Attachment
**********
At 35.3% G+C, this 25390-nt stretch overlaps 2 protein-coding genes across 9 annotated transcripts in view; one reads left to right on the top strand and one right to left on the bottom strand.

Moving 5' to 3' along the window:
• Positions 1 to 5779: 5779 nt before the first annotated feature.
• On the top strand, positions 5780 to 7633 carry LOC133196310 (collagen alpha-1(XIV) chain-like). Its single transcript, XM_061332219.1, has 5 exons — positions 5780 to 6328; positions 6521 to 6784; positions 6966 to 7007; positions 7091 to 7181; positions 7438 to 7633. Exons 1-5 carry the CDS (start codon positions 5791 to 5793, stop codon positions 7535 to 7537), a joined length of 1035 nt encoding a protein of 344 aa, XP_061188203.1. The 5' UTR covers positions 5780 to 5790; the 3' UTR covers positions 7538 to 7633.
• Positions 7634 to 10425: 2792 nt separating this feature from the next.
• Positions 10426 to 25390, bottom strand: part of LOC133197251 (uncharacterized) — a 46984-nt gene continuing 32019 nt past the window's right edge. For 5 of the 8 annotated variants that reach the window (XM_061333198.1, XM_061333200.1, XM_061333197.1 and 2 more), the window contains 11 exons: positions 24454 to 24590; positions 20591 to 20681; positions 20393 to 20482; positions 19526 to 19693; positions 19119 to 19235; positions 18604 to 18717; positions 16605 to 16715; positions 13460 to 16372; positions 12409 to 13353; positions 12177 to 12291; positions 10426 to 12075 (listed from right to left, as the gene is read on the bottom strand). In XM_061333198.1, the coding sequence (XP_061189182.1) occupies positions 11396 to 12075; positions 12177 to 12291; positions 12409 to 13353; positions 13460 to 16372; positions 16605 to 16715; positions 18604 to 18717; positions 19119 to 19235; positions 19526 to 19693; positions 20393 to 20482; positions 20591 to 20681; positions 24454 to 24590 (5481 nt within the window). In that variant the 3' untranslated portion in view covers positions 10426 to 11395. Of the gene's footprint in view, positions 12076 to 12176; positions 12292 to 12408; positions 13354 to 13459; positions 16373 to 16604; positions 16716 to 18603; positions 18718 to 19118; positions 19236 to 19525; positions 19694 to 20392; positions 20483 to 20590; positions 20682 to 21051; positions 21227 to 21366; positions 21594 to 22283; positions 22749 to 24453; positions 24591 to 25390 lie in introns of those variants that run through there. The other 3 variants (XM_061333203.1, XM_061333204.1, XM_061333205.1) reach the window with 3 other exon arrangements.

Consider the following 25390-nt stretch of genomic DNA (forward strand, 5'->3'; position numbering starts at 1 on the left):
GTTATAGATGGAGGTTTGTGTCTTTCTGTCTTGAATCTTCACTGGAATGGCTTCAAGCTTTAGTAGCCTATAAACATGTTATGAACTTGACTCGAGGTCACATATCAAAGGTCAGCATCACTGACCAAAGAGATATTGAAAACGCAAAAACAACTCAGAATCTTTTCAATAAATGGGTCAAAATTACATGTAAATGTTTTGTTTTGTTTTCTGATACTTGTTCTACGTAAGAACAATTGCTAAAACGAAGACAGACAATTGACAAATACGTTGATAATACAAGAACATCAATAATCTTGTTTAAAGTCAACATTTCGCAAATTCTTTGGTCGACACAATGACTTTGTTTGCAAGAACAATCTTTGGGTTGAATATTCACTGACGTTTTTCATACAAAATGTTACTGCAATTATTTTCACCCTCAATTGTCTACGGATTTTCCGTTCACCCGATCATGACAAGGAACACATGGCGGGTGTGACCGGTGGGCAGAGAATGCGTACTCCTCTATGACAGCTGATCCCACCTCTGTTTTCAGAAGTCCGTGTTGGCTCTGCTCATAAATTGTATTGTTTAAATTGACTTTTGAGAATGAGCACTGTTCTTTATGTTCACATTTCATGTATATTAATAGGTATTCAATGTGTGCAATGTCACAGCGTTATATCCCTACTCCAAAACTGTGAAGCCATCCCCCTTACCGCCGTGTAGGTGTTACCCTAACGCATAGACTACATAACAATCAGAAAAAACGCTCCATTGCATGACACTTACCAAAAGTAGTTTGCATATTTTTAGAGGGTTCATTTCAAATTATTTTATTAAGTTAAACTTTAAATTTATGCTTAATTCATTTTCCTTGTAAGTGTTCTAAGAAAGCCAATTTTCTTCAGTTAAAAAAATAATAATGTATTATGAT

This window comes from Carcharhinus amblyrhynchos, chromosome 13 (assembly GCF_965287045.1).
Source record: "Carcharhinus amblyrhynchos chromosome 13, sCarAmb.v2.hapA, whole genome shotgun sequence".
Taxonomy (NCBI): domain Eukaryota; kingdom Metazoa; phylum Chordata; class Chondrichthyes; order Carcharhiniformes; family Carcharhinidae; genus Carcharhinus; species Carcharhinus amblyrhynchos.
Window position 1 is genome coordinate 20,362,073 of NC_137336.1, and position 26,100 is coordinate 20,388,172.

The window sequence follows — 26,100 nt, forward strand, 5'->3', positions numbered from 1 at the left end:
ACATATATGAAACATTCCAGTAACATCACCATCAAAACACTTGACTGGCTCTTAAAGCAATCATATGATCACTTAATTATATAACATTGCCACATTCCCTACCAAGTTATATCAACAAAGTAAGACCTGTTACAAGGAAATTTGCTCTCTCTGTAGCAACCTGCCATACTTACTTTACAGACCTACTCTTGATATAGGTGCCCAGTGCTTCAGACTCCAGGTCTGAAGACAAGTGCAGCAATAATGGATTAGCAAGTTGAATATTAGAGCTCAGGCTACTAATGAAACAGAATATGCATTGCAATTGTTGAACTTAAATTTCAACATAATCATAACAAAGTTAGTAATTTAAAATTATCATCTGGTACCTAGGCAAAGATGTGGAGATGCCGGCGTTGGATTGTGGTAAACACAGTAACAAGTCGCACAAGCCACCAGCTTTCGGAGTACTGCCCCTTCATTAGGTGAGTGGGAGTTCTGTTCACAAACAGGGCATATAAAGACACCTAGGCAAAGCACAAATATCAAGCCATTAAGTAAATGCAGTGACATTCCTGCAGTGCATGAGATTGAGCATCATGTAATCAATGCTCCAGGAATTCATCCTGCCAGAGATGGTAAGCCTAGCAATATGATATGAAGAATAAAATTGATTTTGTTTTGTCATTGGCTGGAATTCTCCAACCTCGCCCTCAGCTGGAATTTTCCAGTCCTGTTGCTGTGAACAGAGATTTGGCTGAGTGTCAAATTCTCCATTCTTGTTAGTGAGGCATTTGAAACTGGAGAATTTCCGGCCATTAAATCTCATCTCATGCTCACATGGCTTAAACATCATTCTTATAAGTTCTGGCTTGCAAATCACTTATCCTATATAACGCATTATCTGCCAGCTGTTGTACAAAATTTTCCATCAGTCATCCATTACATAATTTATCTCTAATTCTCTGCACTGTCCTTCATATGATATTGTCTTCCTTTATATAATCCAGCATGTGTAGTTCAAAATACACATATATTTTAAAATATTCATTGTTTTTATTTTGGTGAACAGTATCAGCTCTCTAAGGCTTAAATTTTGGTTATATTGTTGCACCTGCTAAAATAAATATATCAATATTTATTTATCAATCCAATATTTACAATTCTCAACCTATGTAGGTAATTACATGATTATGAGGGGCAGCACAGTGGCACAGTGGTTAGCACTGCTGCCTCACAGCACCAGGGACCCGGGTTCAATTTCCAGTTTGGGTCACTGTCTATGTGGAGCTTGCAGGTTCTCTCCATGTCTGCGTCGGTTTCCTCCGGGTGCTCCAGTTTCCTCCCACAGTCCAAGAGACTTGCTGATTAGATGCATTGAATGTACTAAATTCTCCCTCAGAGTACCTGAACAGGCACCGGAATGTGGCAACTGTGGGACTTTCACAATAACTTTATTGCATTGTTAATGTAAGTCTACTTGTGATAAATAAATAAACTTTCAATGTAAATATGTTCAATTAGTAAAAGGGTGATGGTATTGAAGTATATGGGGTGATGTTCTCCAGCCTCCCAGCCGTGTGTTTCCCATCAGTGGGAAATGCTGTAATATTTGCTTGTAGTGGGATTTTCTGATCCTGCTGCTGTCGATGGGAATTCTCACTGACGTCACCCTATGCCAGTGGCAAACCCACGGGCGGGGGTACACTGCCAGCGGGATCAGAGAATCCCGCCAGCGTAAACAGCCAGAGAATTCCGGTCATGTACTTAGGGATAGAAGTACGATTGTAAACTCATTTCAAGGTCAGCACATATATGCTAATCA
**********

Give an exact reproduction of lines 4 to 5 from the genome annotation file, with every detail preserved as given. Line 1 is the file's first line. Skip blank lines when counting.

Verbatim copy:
• On the top strand, positions 5780 to 7633 carry LOC133196310 (collagen alpha-1(XIV) chain-like). Its single transcript, XM_061332219.1, has 5 exons — positions 5780 to 6328; positions 6521 to 6784; positions 6966 to 7007; positions 7091 to 7181; positions 7438 to 7633. Exons 1-5 carry the CDS (start codon positions 5791 to 5793, stop codon positions 7535 to 7537), a joined length of 1035 nt encoding a protein of 344 aa, XP_061188203.1. The 5' UTR covers positions 5780 to 5790; the 3' UTR covers positions 7538 to 7633.
• Positions 7634 to 10425: 2792 nt separating this feature from the next.